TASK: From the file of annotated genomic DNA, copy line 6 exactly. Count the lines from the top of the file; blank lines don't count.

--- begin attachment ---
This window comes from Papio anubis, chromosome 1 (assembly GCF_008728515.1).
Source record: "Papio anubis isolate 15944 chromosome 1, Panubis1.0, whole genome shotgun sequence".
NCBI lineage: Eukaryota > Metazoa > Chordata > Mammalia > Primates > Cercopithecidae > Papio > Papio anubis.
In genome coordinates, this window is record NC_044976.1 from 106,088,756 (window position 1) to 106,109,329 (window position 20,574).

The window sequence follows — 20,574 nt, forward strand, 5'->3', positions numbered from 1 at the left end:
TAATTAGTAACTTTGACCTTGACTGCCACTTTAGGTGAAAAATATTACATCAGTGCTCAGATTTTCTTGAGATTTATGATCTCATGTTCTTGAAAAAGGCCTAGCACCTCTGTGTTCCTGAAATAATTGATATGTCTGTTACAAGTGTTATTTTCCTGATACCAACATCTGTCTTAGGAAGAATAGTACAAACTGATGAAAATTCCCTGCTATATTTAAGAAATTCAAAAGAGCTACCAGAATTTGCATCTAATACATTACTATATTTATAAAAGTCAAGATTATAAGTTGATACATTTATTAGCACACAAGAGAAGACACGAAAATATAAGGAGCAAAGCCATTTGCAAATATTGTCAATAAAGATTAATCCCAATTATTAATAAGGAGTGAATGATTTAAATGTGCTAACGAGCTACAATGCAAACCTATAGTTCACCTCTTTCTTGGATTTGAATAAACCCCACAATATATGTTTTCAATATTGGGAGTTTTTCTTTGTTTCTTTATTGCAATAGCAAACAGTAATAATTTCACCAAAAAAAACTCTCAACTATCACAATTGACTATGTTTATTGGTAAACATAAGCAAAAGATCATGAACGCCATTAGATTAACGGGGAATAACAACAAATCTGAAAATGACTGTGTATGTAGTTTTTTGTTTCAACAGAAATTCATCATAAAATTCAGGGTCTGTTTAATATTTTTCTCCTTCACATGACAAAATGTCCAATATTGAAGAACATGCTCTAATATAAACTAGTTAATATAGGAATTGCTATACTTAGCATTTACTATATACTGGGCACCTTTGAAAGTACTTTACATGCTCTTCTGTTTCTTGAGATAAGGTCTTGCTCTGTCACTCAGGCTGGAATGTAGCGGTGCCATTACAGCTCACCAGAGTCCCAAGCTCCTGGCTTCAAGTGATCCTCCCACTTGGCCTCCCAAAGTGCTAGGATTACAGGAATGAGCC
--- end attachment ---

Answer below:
TAATTAGTAACTTTGACCTTGACTGCCACTTTAGGTGAAAAATATTACATCAGTGCTCAGATTTTCTTGAGATTTATGATCTCATGTTCTTGAAAAAGGCCTAGCACCTCTGTGTTCCTGAAATAATTGATATGTCTGTTACAAGTGTTATTTTCCTGATACCAACATCTGTCTTAGGAAGAATAGTACAAACTGATGAAAATTCCCTGCTATATTTAAGAAATTCAAAAGAGCTACCAGAATTTGCATCTAATACATTACTATATTTATAAAAGTCAAGATTATAAGTTGATACATTTATTAGCACACAAGAGAAGACACGAAAATATAAGGAGCAAAGCCATTTGCAAATATTGTCAATAAAGATTAATCCCAATTATTAATAAGGAGTGAATGATTTAAATGTGCTAACGAGCTACAATGCAAACCTATAGTTCACCTCTTTCTTGGATTTGAATAAACCCCACAATATATGTTTTCAATATTGGGAGTTTTTCTTTGTTTCTTTATTGCAATAGCAAACAGTAATAATTTCACCAAAAAAAACTCTCAACTATCACAATTGACTATGTTTATTGGTAAACATAAGCAAAAGATCATGAACGCCATTAGATTAACGGGGAATAACAACAAATCTGAAAATGACTGTGTATGTAGTTTTTTGTTTCAACAGAAATTCATCATAAAATTCAGGGTCTGTTTAATATTTTTCTCCTTCACATGACAAAATGTCCAATATTGAAGAACATGCTCTAATATAAACTAGTTAATATAGGAATTGCTATACTTAGCATTTACTATATACTGGGCACCTTTGAAAGTACTTTACATGCTCTTCTGTTTCTTGAGATAAGGTCTTGCTCTGTCACTCAGGCTGGAATGTAGCGGTGCCATTACAGCTCACCAGAGTCCCAAGCTCCTGGCTTCAAGTGATCCTCCCACTTGGCCTCCCAAAGTGCTAGGATTACAGGAATGAGCC